Holiday Food Gifts: Lemon Curd

What the hell is Lemon Curd, you ask? It's yummy in a jar. Maybe more yummy than Channing Tatum. :) (yes, I'm still a sucker for high school movies...even the bad ones!).

Lemon curd is more commonly served in England with high tea scones, for example, but it very easy to make at home and very economical if you're short on cash like everyone else in this economy. This sweet and tart spread makes a great holiday food gift and packages nicely, but to avoid an anti-climactic response like "oh, you got me lemon...curd?....", you should hand-write suggested uses on the tag.

-Sandwich together angel food cake or pound cake layers with lemon curd.
-Fill curd into a pre-baked piecrust, and top with whipped cream.
-Use as a glaze
– spread thinly on cakes
-Fill pre-baked tartlet shells with lemon curd, top with green sugar sprinkles or a dusting of powdered sugar
-Spread on thin cake rounds, top with sweetened whipped cream and berries in alternating layers for individual serving-sized parfaits or trifles.
-Spoon onto ice-cream sundaes as a sauce; top with your favorite add-ons.

Package lemon curd in a glass jar, such as a mason jar and tie a ribbon and a holiday note around the neck. For an added touch, tie a small spoon upright against the jar.


Here is Alton Brown's recipes for lemon curd:

5 egg yolks
1 cup sugar
4 lemons, zested and juiced
1 stick butter, cut into pats and chilled


Add enough water to a medium saucepan to come about 1-inch up the side. Bring to a simmer over medium-high heat. Meanwhile, combine egg yolks and sugar in a medium size metal bowl and whisk until smooth, about 1 minute. Measure citrus juice and if needed, add enough cold water to reach 1/3 cup. Add juice and zest to egg mixture and whisk smooth. Once water reaches a simmer, reduce heat to low and place bowl on top of saucepan. (Bowl should be large enough to fit on top of saucepan without touching the water.) Whisk until thickened, approximately 8 minutes, or until mixture is light yellow and coats the back of a spoon. Remove promptly from heat and stir in butter a piece at a time, allowing each addition to melt before adding the next. Remove to a clean container and cover by laying a layer of plastic wrap directly on the surface of the curd. Refrigerate for up to 2 weeks.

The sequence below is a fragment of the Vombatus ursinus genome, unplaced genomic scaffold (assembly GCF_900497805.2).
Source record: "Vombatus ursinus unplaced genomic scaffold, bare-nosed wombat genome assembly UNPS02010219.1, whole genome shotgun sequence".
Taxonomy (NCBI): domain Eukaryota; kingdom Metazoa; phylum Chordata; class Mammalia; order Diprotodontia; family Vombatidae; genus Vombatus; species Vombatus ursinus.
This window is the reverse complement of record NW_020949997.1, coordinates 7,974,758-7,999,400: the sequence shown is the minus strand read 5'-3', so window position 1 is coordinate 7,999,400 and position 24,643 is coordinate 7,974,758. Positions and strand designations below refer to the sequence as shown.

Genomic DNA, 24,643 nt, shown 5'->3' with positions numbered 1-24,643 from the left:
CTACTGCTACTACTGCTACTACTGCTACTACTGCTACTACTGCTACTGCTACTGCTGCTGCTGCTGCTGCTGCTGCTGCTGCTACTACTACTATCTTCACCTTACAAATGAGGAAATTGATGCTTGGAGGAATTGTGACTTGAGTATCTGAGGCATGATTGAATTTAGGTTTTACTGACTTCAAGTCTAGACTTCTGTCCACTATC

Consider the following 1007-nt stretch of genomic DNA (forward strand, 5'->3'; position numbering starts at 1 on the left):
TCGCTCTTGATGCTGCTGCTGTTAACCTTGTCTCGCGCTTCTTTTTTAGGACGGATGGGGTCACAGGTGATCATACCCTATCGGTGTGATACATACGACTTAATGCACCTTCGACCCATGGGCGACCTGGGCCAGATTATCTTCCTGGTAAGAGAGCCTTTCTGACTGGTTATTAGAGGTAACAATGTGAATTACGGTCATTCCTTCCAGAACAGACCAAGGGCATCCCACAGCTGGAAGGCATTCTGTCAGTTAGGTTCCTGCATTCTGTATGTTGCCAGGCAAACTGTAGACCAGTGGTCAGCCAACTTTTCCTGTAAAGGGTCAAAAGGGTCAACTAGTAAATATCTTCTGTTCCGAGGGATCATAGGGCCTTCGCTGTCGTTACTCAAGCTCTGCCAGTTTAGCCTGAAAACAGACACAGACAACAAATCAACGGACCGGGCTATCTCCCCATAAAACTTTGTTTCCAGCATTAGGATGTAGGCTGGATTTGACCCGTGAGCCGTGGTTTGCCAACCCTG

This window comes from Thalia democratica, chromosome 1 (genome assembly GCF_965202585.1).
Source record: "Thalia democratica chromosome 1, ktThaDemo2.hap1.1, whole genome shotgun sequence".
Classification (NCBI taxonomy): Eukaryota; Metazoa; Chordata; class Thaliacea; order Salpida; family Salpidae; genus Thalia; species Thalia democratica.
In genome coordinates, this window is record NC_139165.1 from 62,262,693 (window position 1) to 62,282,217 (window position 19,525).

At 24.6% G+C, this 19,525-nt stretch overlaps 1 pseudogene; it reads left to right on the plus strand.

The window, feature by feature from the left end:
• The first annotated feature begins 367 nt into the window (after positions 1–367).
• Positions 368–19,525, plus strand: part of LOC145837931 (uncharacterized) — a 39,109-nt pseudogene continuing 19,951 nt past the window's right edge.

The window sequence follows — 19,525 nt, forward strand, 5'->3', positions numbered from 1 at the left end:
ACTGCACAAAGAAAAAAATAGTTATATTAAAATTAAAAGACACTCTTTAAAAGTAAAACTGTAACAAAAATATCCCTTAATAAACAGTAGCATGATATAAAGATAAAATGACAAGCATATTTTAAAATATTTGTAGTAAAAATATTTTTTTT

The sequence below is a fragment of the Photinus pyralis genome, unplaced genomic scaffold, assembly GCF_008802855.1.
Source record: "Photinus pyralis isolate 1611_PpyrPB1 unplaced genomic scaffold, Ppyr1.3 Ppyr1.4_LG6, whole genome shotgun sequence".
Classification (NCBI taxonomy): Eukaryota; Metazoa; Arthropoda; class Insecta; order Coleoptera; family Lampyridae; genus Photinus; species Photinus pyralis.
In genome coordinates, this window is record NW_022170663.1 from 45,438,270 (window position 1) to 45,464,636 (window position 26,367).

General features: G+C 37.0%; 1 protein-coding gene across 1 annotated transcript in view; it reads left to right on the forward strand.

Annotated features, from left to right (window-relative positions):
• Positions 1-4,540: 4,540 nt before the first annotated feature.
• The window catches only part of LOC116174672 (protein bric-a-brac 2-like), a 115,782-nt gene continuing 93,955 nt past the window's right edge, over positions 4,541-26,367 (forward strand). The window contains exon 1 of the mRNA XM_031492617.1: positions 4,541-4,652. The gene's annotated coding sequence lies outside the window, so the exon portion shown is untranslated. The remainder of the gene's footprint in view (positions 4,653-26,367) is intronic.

I was surprised to find that the recipe for lemon curd is yolk-based. It makes sense, but that's not what I was expecting. Once you taste it, lemon curd will move up on the totem pole of condiments and the only guesswork left is to find a companion for it.

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